My dad is is AL MC for the past 2 years, the AL MC changed pharmacies and now the generics looks different, he memorized color and shape of meds and always refers to them as so. Now with different colors he is refusing to take them and AL cannot force him to take them. There is no reasoning with him, I have tried, his PT have tried to no avail. He has epilepsy, severe hallucinations and bad back aside from the cognitive challenges.. I am at my wits end. Have any of you dealt with this situation?

Any input would be extremely appreciated

Thank you in advance

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I think Countrymouse's idea of printing out pictures of the new meds may be easiest and most practical to start with. On paper print the new med with an "=" or words "same as" and then a pic of the old med. "Doctor says ok to take, they are the same." Something to that effect.

Also I would call up his doctor and then go up the line to his insurance company telling them he's not able to be in compliance with what his doctor wants because of his cognitive condition and change in meds appearance. Tell them your Dad *wants* to comply but his dementia is causing problems with him being able to do it.

Another option would be to ask if any of his meds come in a patch form, so that it can be put on his back and you're not relying on his cooperation to swallow it. Very frustrating for you...I hope you have success in working with the facility, pharmacy and insurance provider.
Helpful Answer (1)

Okay, let's pick this apart.

Your father is not receiving his medications because whoever is in charge of procurement among the facility's executive decided to switch pharmacy, possibly on quality or service level grounds but more likely financial or insurer-related.

And he's the one who's being unreasonable?

Your father IS reasoning. His information is that he has to take the blue and white capsule, the little yellow one, and the white one the size of a horse pill. For example. And what's he being offered instead? - clearly, some other poor sap's medication.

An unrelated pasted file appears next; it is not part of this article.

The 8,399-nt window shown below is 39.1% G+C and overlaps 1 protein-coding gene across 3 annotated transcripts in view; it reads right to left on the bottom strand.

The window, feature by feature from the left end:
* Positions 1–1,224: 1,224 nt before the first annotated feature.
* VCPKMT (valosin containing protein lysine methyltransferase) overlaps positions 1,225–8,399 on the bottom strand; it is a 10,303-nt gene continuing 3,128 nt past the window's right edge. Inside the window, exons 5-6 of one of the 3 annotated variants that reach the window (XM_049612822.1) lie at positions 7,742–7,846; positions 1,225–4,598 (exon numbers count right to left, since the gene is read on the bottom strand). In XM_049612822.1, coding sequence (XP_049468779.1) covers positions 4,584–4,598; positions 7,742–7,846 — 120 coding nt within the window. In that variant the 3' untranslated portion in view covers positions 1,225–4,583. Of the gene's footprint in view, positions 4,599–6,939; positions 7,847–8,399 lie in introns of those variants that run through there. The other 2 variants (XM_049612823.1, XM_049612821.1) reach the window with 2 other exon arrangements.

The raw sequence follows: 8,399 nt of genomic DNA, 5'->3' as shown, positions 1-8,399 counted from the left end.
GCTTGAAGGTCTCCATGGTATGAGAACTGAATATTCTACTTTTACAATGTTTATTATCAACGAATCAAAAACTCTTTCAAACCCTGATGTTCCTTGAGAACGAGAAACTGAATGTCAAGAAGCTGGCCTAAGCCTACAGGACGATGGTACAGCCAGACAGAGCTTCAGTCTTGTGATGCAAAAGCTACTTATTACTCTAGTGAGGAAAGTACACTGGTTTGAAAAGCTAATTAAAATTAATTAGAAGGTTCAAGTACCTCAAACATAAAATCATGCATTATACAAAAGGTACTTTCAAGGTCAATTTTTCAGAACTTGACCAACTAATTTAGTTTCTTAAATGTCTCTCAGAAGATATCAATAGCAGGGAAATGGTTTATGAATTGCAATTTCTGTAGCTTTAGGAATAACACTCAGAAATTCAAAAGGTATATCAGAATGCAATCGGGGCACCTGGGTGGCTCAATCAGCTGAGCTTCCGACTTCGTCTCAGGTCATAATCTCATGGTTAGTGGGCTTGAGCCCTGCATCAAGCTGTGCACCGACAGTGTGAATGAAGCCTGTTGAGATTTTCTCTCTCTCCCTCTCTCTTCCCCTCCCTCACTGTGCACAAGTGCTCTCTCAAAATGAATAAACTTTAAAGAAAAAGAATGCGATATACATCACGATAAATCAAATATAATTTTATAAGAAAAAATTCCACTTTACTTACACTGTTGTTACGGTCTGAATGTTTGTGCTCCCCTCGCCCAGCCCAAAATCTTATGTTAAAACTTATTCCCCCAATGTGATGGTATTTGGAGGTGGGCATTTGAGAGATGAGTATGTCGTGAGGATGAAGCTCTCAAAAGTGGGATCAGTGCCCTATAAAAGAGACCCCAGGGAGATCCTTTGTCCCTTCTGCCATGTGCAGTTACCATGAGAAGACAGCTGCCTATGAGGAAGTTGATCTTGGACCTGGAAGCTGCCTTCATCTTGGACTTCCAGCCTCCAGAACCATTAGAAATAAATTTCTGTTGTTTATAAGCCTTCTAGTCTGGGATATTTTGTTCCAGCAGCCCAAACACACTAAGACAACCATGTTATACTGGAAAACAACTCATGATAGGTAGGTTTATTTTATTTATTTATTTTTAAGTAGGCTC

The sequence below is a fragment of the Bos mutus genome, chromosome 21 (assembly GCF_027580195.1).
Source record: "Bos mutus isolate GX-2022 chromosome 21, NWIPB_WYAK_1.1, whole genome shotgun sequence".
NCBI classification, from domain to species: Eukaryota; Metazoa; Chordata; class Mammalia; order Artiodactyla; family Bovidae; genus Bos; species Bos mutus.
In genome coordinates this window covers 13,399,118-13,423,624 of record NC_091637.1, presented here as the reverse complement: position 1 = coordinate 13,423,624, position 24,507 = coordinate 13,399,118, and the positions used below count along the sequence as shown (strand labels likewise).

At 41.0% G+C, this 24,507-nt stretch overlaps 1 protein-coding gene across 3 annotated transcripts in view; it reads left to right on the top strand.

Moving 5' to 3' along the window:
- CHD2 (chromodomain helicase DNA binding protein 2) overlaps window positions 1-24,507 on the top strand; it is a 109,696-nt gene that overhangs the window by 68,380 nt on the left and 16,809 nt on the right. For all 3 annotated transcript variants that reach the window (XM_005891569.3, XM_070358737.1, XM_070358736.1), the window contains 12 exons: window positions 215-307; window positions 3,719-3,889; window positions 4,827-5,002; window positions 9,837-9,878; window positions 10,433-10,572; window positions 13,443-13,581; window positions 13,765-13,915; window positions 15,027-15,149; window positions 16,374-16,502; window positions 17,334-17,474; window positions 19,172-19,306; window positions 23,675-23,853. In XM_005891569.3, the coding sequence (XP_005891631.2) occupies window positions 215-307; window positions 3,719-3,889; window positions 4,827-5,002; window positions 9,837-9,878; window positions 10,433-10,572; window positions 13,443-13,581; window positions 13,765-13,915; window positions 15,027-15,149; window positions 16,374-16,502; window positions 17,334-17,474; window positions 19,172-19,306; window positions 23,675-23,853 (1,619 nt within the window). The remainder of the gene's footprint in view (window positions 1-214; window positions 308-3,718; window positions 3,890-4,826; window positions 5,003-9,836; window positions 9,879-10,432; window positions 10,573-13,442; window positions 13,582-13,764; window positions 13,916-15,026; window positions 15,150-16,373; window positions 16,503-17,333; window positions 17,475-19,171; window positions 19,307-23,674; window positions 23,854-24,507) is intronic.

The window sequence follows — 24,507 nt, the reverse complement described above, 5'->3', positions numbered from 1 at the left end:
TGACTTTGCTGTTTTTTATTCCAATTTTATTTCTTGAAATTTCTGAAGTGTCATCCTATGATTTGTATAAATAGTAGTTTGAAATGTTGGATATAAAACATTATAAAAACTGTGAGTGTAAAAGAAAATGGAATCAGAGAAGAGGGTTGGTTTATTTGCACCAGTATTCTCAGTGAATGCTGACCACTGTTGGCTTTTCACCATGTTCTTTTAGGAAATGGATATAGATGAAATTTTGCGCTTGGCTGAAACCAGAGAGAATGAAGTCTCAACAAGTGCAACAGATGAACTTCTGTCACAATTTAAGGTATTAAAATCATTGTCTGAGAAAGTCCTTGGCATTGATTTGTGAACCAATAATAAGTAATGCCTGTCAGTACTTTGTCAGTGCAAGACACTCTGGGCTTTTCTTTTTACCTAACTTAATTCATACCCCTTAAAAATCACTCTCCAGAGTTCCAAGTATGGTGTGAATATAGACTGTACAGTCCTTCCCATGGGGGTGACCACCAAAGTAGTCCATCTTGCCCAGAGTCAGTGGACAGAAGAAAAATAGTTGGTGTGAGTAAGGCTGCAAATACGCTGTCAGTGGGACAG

There are various things you could try.

A: To explain to him that the new medications are the same wolves but in different clothing -
Ask his doctor to explain, preferably using pictures.
Ask a pharmacist to come in with both types of medication to show him physically which are which.
Print out and keep pictures in his room so that whoever is passing him the medication can show him he is receiving the correct ones.

B: To obtain the acceptable medications -
Put pressure on the pharmacy to order in his original px.
Order the medications independently online.

Whatever approach you attempt, start out from the position that your father is in the right, here. He is being a responsible patient, challenging what he believes is an error. It pisses me off that other people have made changes that have nothing whatever to do with his best interests and then he gets called (not by you! I don't mean you!) a silly old fool and deprived of necessary medication because the change is difficult for him to understand and accept. Grrr. I'd be spitting feathers, and not with him.
Helpful Answer (4)
SusanHeart Aug 2021
The facility changed management company and changed everything including pharmacy, chef, and we finally got a DON, the previous one quit 3 days after my dad moved in. 🤦🏻‍♀️

Improvement is that now the pharmacy provides “bingo cards” the old on did not. There are benefits from the change except for the change in generics.

your idea for printing the different generics is a great one thank you, doing that right now 😁
Is there any possible way for him to get the meds that he’s used to? If he’s willing to take his old meds, maybe talk to his doctor or the pharmacist on your best course of action?

Or, could you administer them to him without his knowledge? Like in a smoothie? Some meds can’t be administered this way (potassium is one - first hand knowledge - long story), but I think talking to the pharmacist would help rule out meds that can/can’t be ground up.

Good luck!!
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